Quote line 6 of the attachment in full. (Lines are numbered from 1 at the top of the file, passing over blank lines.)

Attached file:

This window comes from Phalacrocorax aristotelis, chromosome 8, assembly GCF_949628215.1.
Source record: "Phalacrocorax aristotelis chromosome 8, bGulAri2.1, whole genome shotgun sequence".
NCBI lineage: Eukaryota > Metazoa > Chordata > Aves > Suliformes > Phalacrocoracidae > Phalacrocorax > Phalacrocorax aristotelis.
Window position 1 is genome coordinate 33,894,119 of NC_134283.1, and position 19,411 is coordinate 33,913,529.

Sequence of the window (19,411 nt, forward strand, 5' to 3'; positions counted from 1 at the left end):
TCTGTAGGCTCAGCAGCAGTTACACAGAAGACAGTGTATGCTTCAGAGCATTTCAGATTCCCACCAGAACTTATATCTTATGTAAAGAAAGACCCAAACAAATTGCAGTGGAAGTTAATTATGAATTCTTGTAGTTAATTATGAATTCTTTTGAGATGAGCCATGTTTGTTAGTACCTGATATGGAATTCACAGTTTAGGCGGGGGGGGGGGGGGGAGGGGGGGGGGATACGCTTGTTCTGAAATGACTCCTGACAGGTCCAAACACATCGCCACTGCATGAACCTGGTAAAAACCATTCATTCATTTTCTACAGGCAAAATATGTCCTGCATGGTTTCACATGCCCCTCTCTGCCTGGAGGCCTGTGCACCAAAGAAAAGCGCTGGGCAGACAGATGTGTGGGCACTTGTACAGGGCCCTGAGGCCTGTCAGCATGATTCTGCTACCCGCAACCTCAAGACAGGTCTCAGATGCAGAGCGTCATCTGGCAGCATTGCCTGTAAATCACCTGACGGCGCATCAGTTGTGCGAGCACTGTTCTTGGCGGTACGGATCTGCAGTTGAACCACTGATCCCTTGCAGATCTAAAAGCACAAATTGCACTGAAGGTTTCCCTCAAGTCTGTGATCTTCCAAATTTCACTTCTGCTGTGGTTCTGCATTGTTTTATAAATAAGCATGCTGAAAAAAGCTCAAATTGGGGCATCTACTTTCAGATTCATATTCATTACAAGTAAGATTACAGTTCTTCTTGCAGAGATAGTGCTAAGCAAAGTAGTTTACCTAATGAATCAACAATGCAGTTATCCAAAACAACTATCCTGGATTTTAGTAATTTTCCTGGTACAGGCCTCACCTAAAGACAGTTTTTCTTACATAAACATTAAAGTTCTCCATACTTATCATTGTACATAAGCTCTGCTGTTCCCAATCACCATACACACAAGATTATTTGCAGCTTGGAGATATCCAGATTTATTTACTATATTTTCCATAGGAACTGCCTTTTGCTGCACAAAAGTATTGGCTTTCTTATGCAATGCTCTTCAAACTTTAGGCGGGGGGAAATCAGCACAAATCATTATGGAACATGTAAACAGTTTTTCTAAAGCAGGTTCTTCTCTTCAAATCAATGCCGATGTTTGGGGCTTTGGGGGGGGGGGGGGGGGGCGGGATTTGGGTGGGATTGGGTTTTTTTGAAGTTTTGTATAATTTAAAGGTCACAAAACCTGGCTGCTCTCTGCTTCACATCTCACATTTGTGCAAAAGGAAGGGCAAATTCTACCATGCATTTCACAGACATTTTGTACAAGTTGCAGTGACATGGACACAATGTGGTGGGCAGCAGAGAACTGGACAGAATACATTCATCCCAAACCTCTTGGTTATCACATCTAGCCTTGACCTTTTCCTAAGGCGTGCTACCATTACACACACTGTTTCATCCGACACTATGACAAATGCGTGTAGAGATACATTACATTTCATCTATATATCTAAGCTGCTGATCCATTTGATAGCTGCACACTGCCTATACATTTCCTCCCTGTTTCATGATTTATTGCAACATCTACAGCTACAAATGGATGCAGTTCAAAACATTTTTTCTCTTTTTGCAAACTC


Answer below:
TCTGTAGGCTCAGCAGCAGTTACACAGAAGACAGTGTATGCTTCAGAGCATTTCAGATTCCCACCAGAACTTATATCTTATGTAAAGAAAGACCCAAACAAATTGCAGTGGAAGTTAATTATGAATTCTTGTAGTTAATTATGAATTCTTTTGAGATGAGCCATGTTTGTTAGTACCTGATATGGAATTCACAGTTTAGGCGGGGGGGGGGGGGGGAGGGGGGGGGGATACGCTTGTTCTGAAATGACTCCTGACAGGTCCAAACACATCGCCACTGCATGAACCTGGTAAAAACCATTCATTCATTTTCTACAGGCAAAATATGTCCTGCATGGTTTCACATGCCCCTCTCTGCCTGGAGGCCTGTGCACCAAAGAAAAGCGCTGGGCAGACAGATGTGTGGGCACTTGTACAGGGCCCTGAGGCCTGTCAGCATGATTCTGCTACCCGCAACCTCAAGACAGGTCTCAGATGCAGAGCGTCATCTGGCAGCATTGCCTGTAAATCACCTGACGGCGCATCAGTTGTGCGAGCACTGTTCTTGGCGGTACGGATCTGCAGTTGAACCACTGATCCCTTGCAGATCTAAAAGCACAAATTGCACTGAAGGTTTCCCTCAAGTCTGTGATCTTCCAAATTTCACTTCTGCTGTGGTTCTGCATTGTTTTATAAATAAGCATGCTGAAAAAAGCTCAAATTGGGGCATCTACTTTCAGATTCATATTCATTACAAGTAAGATTACAGTTCTTCTTGCAGAGATAGTGCTAAGCAAAGTAGTTTACCTAATGAATCAACAATGCAGTTATCCAAAACAACTATCCTGGATTTTAGTAATTTTCCTGGTACAGGCCTCACCTAAAGACAGTTTTTCTTACATAAACATTAAAGTTCTCCATACTTATCATTGTACATAAGCTCTGCTGTTCCCAATCACCATACACACAAGATTATTTGCAGCTTGGAGATATCCAGATTTATTTACTATATTTTCCATAGGAACTGCCTTTTGCTGCACAAAAGTATTGGCTTTCTTATGCAATGCTCTTCAAACTTTAGGCGGGGGGAAATCAGCACAAATCATTATGGAACATGTAAACAGTTTTTCTAAAGCAGGTTCTTCTCTTCAAATCAATGCCGATGTTTGGGGCTTTGGGGGGGGGGGGGGGGGGCGGGATTTGGGTGGGATTGGGTTTTTTTGAAGTTTTGTATAATTTAAAGGTCACAAAACCTGGCTGCTCTCTGCTTCACATCTCACATTTGTGCAAAAGGAAGGGCAAATTCTACCATGCATTTCACAGACATTTTGTACAAGTTGCAGTGACATGGACACAATGTGGTGGGCAGCAGAGAACTGGACAGAATACATTCATCCCAAACCTCTTGGTTATCACATCTAGCCTTGACCTTTTCCTAAGGCGTGCTACCATTACACACACTGTTTCATCCGACACTATGACAAATGCGTGTAGAGATACATTACATTTCATCTATATATCTAAGCTGCTGATCCATTTGATAGCTGCACACTGCCTATACATTTCCTCCCTGTTTCATGATTTATTGCAACATCTACAGCTACAAATGGATGCAGTTCAAAACATTTTTTCTCTTTTTGCAAACTC